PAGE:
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What can I print poetry onto?
March 27, 2007 8:16 PM   Subscribe

I would like to print out poetry onto something other than paper, with the intention of hanging it for display on a wall.

What are some options I could pursue? I'm fine with going out to a vendor like, say, Kinko's and printing on something like foamcore. If I wanted... could I somehow buy the right equipment and do all the printing myself?

Beyond foamcore, I'm not sure what other materials might work. I'm envisioning short poems (sonnet length), and placed somewhere for public viewing. Think better than a piece of paper taped onto a wall, and not quite as fancy as a framed painting in a museum. The image in my head is the equivalent of a nicely framed (large) photograph in someone's hallway.

Thanks for any thoughts or advice!
posted by avoision to Media & Arts (18 answers total) 10 users marked this as a favorite
 
What about printing on fabric? Linen would look nice.
posted by JujuB at 8:24 PM on March 27, 2007


Blik will make custom, removable prose decals for your walls, or you could adhere them to paper and frame it.
posted by lalex at 8:24 PM on March 27, 2007


I've been playing with the idea of getting those word decal things made up in poems that I like and attaching them to the glass of vintage wood windows that I have collected. (They have an etched glass color option.) Just a thought.
posted by jeanmari at 8:34 PM on March 27, 2007


This thread on the blue has some links to new printing technologies. Here's one on the green that has information on printer transfer paper, among others printing methods.
posted by yohko at 8:36 PM on March 27, 2007


Maybe this.
posted by dobbs at 8:45 PM on March 27, 2007


Bubblegum (or, more practically, embossing tape, same link). I think the red embossing tape tacked/glued on to a plain surface (metal? plastic? wood? fake any of the above?) would be fairly eye-catching... maybe enough so to get around the small character size.

And to be super-practical, you can always get nice paper at a craft supply shop, print on your regular old printer, and just mat it instead of framing. In fact you'll notice that a lot of school/low budget exhibits are just matted, no frame, due to being cheaper and easier to hang (can anyone say tape?). It will still look nice and professional, and the mat takes it from piece of paper on the wall to piece of artwork on the wall.
posted by anaelith at 8:50 PM on March 27, 2007 [1 favorite]


Try printing onto an overhead, then placing it on top of a sheet of rice paper, which is on top of a piece of textured paper... or something to that effect. Frame it and you're good to go.
posted by perpetualstroll at 9:41 PM on March 27, 2007 [1 favorite]


To be more specific, an overhead transparency.
posted by perpetualstroll at 9:41 PM on March 27, 2007


You could get a Gocco, make lots of little silk screens of poems (or parts of poems), and print them on wood, fabric, whatever. You can also use the screens with glass etching gel.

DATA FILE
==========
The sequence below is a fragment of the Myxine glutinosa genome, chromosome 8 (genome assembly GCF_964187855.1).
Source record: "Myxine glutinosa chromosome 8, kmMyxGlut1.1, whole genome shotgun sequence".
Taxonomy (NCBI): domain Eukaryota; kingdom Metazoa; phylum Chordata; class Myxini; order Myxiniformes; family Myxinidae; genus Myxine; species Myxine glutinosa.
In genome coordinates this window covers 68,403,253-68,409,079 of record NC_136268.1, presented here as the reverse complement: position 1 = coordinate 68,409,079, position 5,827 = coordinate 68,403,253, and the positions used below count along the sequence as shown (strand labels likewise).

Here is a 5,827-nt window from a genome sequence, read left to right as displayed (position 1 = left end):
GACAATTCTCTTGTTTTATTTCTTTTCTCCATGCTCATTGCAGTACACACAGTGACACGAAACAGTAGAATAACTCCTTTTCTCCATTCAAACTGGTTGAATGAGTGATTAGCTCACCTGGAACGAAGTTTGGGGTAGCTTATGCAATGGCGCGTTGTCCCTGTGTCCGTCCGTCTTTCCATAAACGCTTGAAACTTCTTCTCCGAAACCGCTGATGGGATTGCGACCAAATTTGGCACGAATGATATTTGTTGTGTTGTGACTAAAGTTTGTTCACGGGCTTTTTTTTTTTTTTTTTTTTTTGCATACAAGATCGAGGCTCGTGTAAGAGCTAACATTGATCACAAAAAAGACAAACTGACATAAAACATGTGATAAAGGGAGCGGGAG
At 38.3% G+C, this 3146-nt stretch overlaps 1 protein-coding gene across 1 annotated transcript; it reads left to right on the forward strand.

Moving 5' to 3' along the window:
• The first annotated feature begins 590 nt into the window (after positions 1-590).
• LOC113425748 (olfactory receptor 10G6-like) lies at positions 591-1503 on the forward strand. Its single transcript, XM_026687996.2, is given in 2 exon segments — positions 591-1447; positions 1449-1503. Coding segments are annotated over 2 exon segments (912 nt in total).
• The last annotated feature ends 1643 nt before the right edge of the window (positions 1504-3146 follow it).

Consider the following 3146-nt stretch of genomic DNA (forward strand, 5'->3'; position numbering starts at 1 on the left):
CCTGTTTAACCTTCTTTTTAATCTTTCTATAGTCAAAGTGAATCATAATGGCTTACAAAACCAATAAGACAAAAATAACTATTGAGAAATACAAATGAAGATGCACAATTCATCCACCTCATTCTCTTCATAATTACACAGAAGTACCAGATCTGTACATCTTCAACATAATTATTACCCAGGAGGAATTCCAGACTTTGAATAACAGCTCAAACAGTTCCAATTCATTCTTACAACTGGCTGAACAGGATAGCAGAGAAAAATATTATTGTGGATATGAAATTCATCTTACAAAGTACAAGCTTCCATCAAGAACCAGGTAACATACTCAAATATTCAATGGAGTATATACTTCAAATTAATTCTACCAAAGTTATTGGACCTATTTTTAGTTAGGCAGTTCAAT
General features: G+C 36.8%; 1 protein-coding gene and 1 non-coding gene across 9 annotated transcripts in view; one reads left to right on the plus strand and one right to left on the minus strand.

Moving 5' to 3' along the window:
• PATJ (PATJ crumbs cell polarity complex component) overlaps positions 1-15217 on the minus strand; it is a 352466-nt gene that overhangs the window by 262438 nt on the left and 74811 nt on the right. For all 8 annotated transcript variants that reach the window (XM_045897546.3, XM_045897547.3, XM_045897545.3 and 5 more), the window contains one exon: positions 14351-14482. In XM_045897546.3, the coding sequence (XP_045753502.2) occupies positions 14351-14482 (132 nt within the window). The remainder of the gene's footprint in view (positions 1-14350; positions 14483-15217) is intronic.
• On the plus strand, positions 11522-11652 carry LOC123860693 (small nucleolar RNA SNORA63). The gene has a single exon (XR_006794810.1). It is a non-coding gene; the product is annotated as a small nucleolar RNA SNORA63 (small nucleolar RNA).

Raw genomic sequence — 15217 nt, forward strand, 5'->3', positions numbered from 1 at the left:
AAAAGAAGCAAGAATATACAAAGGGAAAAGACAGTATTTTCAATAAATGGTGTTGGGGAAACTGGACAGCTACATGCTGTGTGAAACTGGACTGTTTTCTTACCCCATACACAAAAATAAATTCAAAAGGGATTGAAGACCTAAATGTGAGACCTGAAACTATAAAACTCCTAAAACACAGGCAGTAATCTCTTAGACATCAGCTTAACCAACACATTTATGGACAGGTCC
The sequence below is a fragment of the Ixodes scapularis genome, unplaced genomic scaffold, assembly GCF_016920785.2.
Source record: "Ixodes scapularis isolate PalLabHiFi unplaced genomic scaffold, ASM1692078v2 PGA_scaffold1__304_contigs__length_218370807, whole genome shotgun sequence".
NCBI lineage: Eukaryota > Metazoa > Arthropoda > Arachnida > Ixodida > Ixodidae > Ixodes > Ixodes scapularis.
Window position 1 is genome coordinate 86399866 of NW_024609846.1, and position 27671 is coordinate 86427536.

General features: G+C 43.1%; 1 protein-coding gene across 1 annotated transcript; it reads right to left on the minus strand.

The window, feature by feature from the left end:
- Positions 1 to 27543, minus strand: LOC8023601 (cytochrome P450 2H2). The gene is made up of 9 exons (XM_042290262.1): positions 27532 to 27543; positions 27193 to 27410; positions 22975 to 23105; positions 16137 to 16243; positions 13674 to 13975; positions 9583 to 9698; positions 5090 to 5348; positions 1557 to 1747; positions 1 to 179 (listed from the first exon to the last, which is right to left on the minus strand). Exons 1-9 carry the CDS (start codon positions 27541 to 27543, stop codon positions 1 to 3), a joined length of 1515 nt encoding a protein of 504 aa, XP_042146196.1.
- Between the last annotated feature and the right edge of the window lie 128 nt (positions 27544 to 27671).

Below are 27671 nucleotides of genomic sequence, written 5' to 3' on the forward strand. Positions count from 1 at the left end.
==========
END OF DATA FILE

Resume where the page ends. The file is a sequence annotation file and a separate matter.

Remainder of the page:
posted by thinman at 10:13 PM on March 27, 2007


Er... that should have been a link to Gocco.
posted by thinman at 10:14 PM on March 27, 2007


Check out wallwords.com
posted by ranchgirl7 at 10:26 PM on March 27, 2007


you could print the poems onto labels (i've used these before, they have great waterproof labels).

The labels could then be stuck to wood or any flat surface (if you want flat). Or, a rounded surface like a glass jar, a vase...something else 3D?
posted by hazel at 11:23 PM on March 27, 2007


Lazertran decal papers let you print out (or photocopy) what you want and apply it to almost any surface - wood, metal, fabric, clay, paper, plastic, etc.

I've used the silk, inkjet, and the photocopier decals successfully. You can usually find Lazertran at art supply or craft stores.
posted by faineant at 2:28 AM on March 28, 2007


Whoops, lost half my post - you can also use an inkjet printer to print directly onto canvas. There are a variety of manufacturers, the link is just one example. In addition to the aforementioned craft and art supply stores, often the big box office supply stores also carry printable canvas .
posted by faineant at 2:38 AM on March 28, 2007


An unmodified inkjet printer (or better yet, a plotter) will take sheets of heavy watercolor paper with no problem. A friend of mine has been printing 24x36" photos like this for a long time. The colors can bleed a bit, but the detail is still quite sharp
posted by zachxman at 3:12 AM on March 28, 2007


For text and high constrast photos, I've found that xerox transfers work quite well. You would need to make a reversed, xerox copy of the text to be printed and aquire some oil of wintergreen or oil of peppermint (available at most aromatherapy shops).

Place the copy face down on the surface you would like to print on and massage the oil of wintergreen in to the paper. After about a minute or two, the xerox ink should be completely transferred onto your print surface.

I've used this method succesfully on paper (many different weights), vinyl surfaces, plastics, and glass. I'm pretty sure it would work on wood although the grain would definitely interfere with the transfer.

Lazertran, as faineant suggested, is quite nice but not as simple and inexpensive. Lazertran will give you cleaner lines while xerox transfer tends to have a more aged/worn look.
posted by RobertFrost at 3:42 AM on March 28, 2007 [1 favorite]


Try to find an old-fashioned typewriter, and load it with toilet paper. The ink will spread out more but it should remain quite readable.
posted by Anything at 10:54 AM on March 28, 2007


Uh I guess the word large rules that out. Apologies.
posted by Anything at 10:55 AM on March 28, 2007


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